She learned a new language. She saw the country. She learned to relate to twelve children that were not hers. She continued her career in education, this time teaching Americans about life and culture in Norway. She embraced grandchildren, and taught them all she could about survival in an oftentimes tough world. I will never forget her telling me that the last letters in "American" were I CAN. With perseverance and trust in God, we can, indeed, do anything. She spent 96 years on this earth showing us how it was done, and her inspiration lives on.

Tuesday, January 27, 2009

Rebecca Lair - The Rest of the Story??

I love a good story - and I enjoy it even more when it involves my ancestors. The best story, in my opinion, is something of a mystery, and the pieces are put together slowly, bit by bit. Such is the case with my gr-gr-gr-gr grandmother, Rebecca Lair, of Princeville, Illinois.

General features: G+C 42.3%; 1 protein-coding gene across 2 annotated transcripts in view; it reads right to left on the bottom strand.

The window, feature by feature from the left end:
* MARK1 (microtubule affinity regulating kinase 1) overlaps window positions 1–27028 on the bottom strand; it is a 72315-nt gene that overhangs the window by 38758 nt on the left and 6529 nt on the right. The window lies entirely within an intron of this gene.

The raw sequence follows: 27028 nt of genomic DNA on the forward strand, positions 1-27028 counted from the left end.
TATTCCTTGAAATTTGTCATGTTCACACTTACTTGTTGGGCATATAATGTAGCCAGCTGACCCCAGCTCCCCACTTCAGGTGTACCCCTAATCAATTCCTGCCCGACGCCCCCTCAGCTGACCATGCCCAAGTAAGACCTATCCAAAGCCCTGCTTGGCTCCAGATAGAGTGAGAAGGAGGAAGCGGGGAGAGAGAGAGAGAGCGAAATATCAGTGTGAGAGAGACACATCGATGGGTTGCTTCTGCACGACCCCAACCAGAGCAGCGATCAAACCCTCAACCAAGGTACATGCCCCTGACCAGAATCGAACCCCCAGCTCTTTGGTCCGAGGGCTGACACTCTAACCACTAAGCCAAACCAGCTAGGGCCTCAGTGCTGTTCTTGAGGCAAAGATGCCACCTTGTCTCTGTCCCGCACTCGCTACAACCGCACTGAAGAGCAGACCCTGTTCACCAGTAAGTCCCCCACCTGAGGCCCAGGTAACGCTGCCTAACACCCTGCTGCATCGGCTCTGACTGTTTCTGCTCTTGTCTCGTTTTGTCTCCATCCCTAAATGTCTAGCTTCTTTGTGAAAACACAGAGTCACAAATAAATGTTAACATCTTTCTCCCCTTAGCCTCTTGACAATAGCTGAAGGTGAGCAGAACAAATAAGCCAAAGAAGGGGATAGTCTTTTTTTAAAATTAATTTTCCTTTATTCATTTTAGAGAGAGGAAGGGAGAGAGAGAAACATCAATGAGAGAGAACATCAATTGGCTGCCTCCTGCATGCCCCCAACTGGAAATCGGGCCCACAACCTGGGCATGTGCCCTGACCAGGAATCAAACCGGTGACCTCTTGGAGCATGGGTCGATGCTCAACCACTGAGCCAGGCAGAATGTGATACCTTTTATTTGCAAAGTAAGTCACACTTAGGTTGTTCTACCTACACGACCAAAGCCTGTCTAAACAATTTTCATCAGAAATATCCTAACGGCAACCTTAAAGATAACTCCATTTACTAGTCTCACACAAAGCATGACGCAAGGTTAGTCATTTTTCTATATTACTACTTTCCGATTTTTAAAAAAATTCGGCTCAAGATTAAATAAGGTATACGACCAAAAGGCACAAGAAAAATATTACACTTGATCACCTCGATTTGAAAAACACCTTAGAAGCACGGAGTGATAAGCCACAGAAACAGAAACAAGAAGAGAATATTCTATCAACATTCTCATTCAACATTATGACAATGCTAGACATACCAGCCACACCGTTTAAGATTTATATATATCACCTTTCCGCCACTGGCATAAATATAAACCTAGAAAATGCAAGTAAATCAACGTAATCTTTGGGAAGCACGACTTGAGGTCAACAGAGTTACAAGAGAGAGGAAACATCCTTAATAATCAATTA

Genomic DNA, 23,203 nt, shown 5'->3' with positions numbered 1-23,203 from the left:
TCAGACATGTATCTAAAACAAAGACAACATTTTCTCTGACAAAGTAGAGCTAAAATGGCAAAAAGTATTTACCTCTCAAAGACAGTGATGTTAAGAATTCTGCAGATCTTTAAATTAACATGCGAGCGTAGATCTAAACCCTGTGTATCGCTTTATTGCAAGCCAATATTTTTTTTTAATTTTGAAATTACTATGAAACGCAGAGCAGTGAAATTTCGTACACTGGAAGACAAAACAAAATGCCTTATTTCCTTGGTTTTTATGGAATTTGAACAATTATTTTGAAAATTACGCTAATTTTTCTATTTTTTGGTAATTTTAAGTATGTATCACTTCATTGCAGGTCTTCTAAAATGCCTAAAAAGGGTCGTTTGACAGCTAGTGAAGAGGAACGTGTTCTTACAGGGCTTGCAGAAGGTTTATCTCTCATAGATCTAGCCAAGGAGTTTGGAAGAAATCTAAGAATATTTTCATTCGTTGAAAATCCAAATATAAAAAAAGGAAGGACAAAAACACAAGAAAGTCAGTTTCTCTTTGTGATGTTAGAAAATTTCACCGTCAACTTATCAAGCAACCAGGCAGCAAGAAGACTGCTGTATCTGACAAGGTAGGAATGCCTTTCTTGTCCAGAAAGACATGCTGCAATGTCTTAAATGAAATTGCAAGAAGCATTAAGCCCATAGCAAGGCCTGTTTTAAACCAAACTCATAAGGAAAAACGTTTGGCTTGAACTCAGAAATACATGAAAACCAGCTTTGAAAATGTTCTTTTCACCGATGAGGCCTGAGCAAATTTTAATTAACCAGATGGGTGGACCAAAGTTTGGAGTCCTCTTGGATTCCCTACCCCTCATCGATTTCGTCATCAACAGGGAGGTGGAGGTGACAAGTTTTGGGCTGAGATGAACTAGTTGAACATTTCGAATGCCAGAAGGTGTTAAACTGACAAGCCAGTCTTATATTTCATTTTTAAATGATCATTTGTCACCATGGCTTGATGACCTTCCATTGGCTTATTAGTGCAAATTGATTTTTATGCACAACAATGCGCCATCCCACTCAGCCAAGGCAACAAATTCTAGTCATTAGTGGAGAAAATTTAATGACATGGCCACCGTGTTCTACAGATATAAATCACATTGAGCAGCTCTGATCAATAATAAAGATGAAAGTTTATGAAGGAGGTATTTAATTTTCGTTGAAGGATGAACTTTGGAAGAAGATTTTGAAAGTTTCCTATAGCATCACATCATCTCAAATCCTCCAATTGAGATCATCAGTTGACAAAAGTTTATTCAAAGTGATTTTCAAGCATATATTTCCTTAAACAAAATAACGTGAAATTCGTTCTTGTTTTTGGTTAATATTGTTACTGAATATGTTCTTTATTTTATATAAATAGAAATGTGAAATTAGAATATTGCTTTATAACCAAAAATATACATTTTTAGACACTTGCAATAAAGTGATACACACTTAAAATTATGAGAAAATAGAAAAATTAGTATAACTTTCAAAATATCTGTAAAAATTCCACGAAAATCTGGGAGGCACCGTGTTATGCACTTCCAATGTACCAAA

Chasing down our female ancestors is often difficult - they tended not to leave as much of a paper trail as their male counterparts. But Rebecca's husband, William Lair, left a sizable probate file that gave me some very intriguing glimpses into her life, but as is often the case, a whole new set of questions were raised.

William Lair and Rebecca DeBolt were married on 16 Jul 1828, in Licking County, Ohio; about 1849, they and their family moved to a farm in Akron township in Peoria County, Illinois.

Rebecca did not have an easy life; she was the mother of ten children, four of whom died as children or young adults. Her husband died in 1857, after an illness of one week, suddenly leaving her with a farm, five minor children, and a long string of IOUs. William owed small amounts of money to everyone - to his son, his brother, his nephew, and others for expenses to keep his farm going and other ventures; he and two other men had also signed promissory notes to the Akron school for their share in boarding the teacher, at 10% interest.

William died intestate. Rebecca was named executrix of her husband's estate, but for whatever reason, she declined, and turned to her brother, George DeBolt, for help.